Two of the three poems I have included here involve birds, and obviously not all of Marchetti’s poems do—but it’s the beauty, the migratory patterns, and the mindfulness that Marchetti instills in and observes in these birds that teaches me so much about this world she’s created through these poems. What I love so much about this collection is its involvement in what was and what could be: old and classic traditions of poetry and poetic form, where Marchetti grew up, and that age-old idea that we can never go home again, unchanged or without consequence. This concept continues to be of great interest to us, because at some point, we always have to leave something we are connected to—home, a relationship, a workplace, a tree pulled up at the root—and we desire to return to that thing we’ve left. Even the concept of migration is not immune to this: though these birds may fly out and reappear in the same place, these occurrences are months apart, and things will have changed—something as large as the changing of the landscape, a building constructed, or something as small as an onlooker who observes the sky at once full and empty of birds. This concept of mortality of place is a recurring one in Marchetti’s work, and it is handled well—so well, in fact, that despite its darker truths, I am comforted in the knowledge that I can relate.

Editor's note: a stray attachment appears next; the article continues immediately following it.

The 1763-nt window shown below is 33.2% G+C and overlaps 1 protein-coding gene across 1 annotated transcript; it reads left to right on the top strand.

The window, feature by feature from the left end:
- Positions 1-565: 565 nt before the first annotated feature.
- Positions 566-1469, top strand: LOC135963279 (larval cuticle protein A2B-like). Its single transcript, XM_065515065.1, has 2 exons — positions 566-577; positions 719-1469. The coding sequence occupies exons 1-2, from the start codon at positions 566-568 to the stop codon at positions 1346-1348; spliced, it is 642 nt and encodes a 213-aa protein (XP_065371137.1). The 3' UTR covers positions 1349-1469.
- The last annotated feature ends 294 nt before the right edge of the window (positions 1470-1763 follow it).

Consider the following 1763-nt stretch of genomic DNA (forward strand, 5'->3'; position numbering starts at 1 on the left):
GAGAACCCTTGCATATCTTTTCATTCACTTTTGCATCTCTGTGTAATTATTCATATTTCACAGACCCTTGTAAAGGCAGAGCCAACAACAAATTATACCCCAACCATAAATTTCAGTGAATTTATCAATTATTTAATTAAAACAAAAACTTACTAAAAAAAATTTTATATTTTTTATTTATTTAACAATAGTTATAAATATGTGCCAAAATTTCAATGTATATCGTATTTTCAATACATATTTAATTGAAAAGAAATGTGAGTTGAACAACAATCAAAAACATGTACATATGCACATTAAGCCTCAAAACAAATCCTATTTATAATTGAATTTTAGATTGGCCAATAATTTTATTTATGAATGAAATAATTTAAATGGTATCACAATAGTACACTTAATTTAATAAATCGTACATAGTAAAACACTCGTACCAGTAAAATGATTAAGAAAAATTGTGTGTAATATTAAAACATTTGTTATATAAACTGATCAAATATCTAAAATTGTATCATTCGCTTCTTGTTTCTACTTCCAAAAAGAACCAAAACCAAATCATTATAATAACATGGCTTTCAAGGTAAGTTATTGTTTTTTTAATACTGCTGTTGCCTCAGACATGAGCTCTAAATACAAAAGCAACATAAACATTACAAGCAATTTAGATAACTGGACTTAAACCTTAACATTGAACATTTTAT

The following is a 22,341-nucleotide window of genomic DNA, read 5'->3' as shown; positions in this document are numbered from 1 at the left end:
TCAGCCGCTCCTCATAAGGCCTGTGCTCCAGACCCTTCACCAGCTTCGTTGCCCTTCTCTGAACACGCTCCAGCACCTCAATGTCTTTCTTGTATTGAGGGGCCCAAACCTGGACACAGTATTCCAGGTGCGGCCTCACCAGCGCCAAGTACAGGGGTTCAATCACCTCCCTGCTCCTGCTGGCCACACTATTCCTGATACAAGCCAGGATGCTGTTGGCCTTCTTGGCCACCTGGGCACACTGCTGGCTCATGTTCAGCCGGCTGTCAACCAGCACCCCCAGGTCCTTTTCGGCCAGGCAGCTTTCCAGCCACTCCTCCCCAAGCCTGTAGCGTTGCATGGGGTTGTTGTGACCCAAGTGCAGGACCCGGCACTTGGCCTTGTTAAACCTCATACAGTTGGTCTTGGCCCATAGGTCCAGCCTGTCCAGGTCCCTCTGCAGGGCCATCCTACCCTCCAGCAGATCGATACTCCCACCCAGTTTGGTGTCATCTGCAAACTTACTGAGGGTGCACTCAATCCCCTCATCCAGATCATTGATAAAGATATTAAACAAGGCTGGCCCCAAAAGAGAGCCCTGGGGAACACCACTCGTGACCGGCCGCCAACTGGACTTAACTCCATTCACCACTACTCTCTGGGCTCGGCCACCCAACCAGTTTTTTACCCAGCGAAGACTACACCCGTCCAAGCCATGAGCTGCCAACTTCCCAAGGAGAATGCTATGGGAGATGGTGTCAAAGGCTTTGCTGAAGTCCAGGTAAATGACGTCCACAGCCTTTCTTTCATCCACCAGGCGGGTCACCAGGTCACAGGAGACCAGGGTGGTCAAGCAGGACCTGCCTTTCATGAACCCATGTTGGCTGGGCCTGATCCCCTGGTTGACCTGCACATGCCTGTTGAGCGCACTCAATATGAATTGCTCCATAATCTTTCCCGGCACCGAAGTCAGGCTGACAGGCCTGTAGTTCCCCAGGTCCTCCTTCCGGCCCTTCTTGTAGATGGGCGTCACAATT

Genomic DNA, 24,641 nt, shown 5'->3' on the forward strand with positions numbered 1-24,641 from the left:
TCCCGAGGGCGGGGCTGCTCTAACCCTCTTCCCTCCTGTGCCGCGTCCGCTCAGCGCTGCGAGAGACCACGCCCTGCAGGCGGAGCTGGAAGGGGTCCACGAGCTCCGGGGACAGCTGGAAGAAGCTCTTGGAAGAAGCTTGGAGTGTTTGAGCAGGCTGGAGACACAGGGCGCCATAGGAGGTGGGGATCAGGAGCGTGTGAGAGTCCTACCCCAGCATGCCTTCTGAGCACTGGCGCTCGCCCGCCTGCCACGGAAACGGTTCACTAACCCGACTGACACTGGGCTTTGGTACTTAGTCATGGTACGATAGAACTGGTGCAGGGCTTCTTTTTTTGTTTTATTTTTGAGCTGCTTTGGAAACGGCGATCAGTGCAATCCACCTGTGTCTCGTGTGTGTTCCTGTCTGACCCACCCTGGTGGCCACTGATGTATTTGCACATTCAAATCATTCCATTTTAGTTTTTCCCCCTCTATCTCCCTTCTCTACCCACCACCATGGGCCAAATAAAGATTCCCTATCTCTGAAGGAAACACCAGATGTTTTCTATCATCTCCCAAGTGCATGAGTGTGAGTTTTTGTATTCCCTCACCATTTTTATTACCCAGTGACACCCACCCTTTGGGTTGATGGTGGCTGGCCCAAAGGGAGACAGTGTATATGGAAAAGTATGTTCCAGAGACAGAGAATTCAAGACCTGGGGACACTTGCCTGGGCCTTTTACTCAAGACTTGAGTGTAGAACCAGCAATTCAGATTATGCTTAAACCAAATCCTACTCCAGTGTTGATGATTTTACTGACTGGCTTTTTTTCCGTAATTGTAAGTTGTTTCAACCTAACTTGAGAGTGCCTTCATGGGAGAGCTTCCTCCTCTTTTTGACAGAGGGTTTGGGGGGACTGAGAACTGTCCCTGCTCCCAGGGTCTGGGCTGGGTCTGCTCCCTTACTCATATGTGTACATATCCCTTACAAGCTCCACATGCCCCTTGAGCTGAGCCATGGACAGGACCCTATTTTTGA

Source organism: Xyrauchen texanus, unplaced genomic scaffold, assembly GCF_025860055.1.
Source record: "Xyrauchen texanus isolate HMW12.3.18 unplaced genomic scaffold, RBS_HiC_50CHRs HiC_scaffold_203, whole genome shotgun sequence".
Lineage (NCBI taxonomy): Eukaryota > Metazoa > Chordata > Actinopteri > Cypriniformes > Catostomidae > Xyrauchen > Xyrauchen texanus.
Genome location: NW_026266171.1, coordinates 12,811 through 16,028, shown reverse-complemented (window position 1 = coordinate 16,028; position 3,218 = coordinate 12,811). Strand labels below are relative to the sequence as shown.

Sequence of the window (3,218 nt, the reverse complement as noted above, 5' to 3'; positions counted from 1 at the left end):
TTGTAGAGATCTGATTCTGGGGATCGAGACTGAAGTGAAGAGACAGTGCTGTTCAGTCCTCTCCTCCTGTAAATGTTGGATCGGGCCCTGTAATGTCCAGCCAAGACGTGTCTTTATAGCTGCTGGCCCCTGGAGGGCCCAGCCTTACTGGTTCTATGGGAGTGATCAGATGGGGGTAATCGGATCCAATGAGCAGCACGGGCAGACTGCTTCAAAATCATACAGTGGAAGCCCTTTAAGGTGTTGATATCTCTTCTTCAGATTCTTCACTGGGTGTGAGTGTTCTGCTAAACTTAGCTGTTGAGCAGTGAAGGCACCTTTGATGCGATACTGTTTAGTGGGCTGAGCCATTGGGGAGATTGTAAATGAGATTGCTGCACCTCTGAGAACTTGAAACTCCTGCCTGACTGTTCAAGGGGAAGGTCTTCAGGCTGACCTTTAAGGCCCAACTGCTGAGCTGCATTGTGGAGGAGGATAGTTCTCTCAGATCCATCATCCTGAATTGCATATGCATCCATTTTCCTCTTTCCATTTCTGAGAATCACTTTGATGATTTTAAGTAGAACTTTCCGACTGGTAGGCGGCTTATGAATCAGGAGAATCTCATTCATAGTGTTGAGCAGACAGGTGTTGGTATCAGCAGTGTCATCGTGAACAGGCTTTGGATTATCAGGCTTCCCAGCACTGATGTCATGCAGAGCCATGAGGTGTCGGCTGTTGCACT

And perhaps why this is all at once such an appealing and vexing concept is because of how Marchetti portrays her personal investments, and reminds us of our own. Through our connections to nature, where we grew up, and our loved ones (and even entertainment venues, like a favorite movie theater or ball park), we grow invested, which means we inevitably have something we could lose, or one day have to leave behind. These poems are aware of the body and nature, and recall the domestic and the pastoral we observe in the classics. These connections to the past leave us feeling nostalgic and lead us to think about those things specific to our lives that keep us nostalgic, that make us call into our own pasts for the things we lost or had to leave behind.